San Diego Art House Movies Message Board › New Meetup: Second Chance for I Am Love
Announcing a new Meetup for San Diego Arthouse Movies!
What: Second Chance for I Am Love
When: Sunday, August 1, 2010 6:45 PM
Where: Landmark Theater Hillcrest
3965 5th Avenue
San Diego, CA 92103
I Am Love tells the story of the wealthy Recchi family, whose lives are undergoing sweeping changes. Eduardo Sr. (Gabriele Ferzetti), the family patriarch, has decided to name a successor to reign over his massive industrial company, surprising everyone by splitting power between his son Tancredi (Pippo Delbono), and grandson Edo (Flavio Parenti). But Edo dreams of opening a restaurant with his friend Antonio (Edoardo Gabbriellini), a handsome and talented chef. At the heart of the family is Tancredi's wife Emma (Tilda Swinton), a Russian immigrant who has adopted the culture of Milan. An adoring and attentive mother, her existence is shocked to the core when she falls quickly and deeply in love with Edo's friend and partner Antonio, and embarks on a passionate love affair that will change her family forever.
Movie web site: http://www.iamlovemov...
Theatre web site: http://www.landmarkth...
The movie starts at 7:10. We will meet in the lobby by the bench and go into the theatre at 7:00.
Free parking for 3 hours in underground parking garage or park on the street for free on Sundays.
This year, Italians have kept the deluxe art film alive. Fist there was Marco Bellocchio’s “Vincere,” visually operatic and deliciously over the top. Now there is Luca Guadagnino’s “I Am Love,” visually operatic and deliciously over the top.
It is about an elegantly wealthy family in Milan, the Recchis. At a dinner the patriarch passes the baton of power over the textile factory to son Tancredi (Pippo Delbonno), a man of tact and discipline. Both know the buried family secret: past collaboration with the old Mussolini regime.
Tancredi’s one act of mild rebellion was to have married a pretty lass he met in Russia. Re-named Emma (Tilda Swinton), she has deeply assimilated. The children are grown, but Emma is jarred from her torpor as a chic, rather bored matriarch (her main confidante is a devoted servant). Her daughter gets into a daring romance in London. Her son Edo (Antonio Biscaglia) has found a lovely girl, but seems more excited by the plans of new friend Antonio (Edoardo Gabbriellini), a young chef who plans to open a country restaurant offering the finest in fresh, organic cuisine.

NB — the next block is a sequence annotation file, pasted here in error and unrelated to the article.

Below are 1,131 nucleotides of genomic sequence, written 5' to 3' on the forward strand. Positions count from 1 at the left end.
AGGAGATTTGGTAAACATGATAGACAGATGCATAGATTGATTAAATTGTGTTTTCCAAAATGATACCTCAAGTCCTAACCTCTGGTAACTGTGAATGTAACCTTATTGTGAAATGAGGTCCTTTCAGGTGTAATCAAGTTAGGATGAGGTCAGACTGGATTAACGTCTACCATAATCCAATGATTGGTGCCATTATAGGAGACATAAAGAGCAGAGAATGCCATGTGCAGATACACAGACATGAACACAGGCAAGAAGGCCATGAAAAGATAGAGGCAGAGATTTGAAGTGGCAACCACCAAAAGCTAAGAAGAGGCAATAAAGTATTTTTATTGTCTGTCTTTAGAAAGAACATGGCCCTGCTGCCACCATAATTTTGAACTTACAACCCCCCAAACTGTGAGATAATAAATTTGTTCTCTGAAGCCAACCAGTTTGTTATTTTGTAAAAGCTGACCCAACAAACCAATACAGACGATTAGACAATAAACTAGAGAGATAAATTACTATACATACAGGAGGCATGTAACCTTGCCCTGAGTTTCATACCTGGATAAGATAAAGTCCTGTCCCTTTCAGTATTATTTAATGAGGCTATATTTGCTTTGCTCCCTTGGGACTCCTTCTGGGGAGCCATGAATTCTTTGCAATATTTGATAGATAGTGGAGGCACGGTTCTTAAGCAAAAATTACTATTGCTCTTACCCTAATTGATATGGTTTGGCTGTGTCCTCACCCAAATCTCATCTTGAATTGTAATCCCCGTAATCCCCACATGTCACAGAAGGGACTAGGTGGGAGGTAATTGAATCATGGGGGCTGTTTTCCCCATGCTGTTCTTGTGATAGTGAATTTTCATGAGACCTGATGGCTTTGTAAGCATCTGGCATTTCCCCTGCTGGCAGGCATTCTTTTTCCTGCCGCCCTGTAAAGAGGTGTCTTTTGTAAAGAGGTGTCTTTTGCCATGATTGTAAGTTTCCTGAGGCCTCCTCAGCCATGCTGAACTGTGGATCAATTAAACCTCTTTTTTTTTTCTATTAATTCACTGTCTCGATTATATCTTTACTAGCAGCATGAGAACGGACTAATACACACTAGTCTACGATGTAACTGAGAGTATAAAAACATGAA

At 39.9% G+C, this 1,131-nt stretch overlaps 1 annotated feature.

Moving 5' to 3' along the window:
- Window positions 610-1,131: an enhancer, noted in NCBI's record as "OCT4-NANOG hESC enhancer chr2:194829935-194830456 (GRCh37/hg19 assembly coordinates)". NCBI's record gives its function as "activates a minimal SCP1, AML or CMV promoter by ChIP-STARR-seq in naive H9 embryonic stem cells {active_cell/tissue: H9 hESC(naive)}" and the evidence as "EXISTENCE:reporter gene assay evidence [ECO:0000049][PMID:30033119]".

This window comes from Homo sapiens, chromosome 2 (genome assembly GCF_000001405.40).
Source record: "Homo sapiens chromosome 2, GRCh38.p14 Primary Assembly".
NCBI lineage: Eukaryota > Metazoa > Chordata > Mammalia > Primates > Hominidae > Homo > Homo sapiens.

Antonio’s prawn dish awakens Emma, as if it were Proust’s famous pastry. It stirs the appetites of her Slavic heart. “I Am Love” has one of the sexiest love scenes yet filmed, worthy of D.H. Lawrence. The whole movie is a multiple orgasm: enraptured shots of the Deco-swank Recchi mansion; Swinton’s face as an objet de luxe; Milan beautified by snow; Emma’s hair coil echoing Kim Novak’s in “Vertigo”; pearls glowing in the dark; old statues weeping in the rain. This may be the most sensual rush of refined taste in Italian film since “The Conformist” (1970), aided by a fine cast that includes the always decorous Marisa Berenson, Yorick Le Seaux’s photography and the fast, percussive score by John Adams.
As a writer, Guadagnino is less sure. The London scenes of a purringly predatory, American capitalist feel contrived. Swinton, though wonderfully subtle in her evolution (and Russo-Italian accent), ought to have more words. The topping finale may be pitched too high by the music. But the seduction endures. This is a rare, rich dish for all of us who want movies to break away from banality.
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